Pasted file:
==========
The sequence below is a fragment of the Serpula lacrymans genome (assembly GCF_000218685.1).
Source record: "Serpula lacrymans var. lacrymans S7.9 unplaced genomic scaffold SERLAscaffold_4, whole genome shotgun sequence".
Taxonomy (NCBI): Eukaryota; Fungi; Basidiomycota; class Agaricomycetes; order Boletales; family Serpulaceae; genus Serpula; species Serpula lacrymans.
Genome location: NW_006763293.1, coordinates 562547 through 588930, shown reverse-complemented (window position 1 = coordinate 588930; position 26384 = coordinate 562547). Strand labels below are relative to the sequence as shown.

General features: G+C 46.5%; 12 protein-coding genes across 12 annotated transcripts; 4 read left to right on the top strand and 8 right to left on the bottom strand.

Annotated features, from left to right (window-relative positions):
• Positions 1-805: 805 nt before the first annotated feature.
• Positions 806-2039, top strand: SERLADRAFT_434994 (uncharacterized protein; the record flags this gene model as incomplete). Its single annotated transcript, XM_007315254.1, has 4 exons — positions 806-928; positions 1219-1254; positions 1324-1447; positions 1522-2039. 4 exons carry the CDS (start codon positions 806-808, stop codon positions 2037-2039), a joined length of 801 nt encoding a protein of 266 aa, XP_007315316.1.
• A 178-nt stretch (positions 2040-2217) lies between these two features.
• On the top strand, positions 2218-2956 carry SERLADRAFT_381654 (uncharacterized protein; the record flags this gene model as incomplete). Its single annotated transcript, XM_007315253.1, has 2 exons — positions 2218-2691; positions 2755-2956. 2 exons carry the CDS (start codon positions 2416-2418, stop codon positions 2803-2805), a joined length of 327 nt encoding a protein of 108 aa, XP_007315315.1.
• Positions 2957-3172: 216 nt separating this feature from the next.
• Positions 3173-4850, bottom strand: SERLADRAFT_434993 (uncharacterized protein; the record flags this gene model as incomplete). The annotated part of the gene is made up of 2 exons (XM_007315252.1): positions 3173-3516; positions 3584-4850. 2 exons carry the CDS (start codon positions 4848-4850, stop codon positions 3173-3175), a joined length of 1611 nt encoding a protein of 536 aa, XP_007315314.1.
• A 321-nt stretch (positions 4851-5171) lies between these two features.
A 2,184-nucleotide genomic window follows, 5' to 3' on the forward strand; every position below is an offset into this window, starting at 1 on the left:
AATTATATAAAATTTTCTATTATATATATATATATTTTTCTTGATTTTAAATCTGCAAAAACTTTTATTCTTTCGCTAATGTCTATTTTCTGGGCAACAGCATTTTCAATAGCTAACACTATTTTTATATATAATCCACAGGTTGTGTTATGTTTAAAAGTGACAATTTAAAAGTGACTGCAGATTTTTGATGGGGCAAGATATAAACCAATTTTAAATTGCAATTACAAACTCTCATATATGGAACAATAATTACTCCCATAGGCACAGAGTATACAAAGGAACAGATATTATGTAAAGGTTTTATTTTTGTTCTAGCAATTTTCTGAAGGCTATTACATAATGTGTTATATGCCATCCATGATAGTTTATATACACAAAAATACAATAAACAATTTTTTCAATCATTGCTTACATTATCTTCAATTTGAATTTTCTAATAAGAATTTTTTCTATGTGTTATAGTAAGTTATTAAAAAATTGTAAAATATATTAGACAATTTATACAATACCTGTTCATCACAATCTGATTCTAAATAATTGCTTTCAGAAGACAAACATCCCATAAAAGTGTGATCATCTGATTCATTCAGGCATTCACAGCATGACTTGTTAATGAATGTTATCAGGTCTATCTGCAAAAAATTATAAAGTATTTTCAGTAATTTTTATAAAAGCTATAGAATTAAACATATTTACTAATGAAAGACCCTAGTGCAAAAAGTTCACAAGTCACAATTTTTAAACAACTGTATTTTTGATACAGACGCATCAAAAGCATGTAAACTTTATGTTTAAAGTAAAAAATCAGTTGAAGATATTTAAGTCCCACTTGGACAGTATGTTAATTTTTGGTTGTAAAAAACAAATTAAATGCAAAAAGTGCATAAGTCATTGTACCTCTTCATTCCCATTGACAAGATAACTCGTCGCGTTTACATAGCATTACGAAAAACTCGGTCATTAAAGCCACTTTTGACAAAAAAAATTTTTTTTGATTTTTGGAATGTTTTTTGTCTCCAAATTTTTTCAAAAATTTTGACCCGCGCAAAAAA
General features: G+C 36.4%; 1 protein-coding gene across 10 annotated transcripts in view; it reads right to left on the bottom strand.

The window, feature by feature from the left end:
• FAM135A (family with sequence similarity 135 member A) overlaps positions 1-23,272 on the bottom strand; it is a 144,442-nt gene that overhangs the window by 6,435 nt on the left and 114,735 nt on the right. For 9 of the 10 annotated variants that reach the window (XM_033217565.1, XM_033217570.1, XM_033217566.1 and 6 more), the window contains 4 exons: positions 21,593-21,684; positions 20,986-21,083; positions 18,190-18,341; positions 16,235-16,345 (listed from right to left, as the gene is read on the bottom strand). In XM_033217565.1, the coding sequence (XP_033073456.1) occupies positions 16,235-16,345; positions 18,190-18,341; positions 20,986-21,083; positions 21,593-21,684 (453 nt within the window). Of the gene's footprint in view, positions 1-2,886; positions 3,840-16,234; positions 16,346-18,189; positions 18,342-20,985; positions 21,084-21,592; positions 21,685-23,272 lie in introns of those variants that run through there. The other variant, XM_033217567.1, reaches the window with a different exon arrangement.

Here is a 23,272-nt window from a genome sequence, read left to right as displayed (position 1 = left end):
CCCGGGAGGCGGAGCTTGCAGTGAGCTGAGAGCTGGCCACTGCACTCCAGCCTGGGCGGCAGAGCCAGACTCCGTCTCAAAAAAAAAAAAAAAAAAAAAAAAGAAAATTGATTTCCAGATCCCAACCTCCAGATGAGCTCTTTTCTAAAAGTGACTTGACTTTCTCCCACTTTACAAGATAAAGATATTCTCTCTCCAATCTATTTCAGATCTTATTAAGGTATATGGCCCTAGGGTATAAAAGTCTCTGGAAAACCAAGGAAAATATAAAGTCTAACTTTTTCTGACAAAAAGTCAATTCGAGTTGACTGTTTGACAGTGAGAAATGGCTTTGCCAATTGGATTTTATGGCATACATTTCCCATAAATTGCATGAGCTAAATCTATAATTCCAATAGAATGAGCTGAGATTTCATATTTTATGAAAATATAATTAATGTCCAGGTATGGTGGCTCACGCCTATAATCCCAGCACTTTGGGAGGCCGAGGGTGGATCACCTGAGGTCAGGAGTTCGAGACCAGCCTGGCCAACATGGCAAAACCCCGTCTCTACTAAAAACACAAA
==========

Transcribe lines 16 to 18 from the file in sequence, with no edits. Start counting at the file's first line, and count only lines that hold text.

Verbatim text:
General features: G+C 36.4%; 1 protein-coding gene across 10 annotated transcripts in view; it reads right to left on the bottom strand.

The window, feature by feature from the left end:
• FAM135A (family with sequence similarity 135 member A) overlaps positions 1-23,272 on the bottom strand; it is a 144,442-nt gene that overhangs the window by 6,435 nt on the left and 114,735 nt on the right. For 9 of the 10 annotated variants that reach the window (XM_033217565.1, XM_033217570.1, XM_033217566.1 and 6 more), the window contains 4 exons: positions 21,593-21,684; positions 20,986-21,083; positions 18,190-18,341; positions 16,235-16,345 (listed from right to left, as the gene is read on the bottom strand). In XM_033217565.1, the coding sequence (XP_033073456.1) occupies positions 16,235-16,345; positions 18,190-18,341; positions 20,986-21,083; positions 21,593-21,684 (453 nt within the window). Of the gene's footprint in view, positions 1-2,886; positions 3,840-16,234; positions 16,346-18,189; positions 18,342-20,985; positions 21,084-21,592; positions 21,685-23,272 lie in introns of those variants that run through there. The other variant, XM_033217567.1, reaches the window with a different exon arrangement.